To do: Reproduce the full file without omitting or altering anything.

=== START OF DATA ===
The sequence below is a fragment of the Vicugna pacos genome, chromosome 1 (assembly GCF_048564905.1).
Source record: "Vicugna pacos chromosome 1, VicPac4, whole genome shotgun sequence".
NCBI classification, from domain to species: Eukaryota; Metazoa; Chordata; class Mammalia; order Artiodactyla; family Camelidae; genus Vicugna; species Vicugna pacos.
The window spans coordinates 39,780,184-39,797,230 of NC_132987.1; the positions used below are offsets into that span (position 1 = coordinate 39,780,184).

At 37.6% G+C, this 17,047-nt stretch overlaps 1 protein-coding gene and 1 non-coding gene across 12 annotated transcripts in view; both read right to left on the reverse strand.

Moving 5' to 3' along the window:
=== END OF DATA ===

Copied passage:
The sequence below is a fragment of the Vicugna pacos genome, chromosome 1 (assembly GCF_048564905.1).
Source record: "Vicugna pacos chromosome 1, VicPac4, whole genome shotgun sequence".
NCBI classification, from domain to species: Eukaryota; Metazoa; Chordata; class Mammalia; order Artiodactyla; family Camelidae; genus Vicugna; species Vicugna pacos.
The window spans coordinates 39,780,184-39,797,230 of NC_132987.1; the positions used below are offsets into that span (position 1 = coordinate 39,780,184).

At 37.6% G+C, this 17,047-nt stretch overlaps 1 protein-coding gene and 1 non-coding gene across 12 annotated transcripts in view; both read right to left on the reverse strand.

Moving 5' to 3' along the window: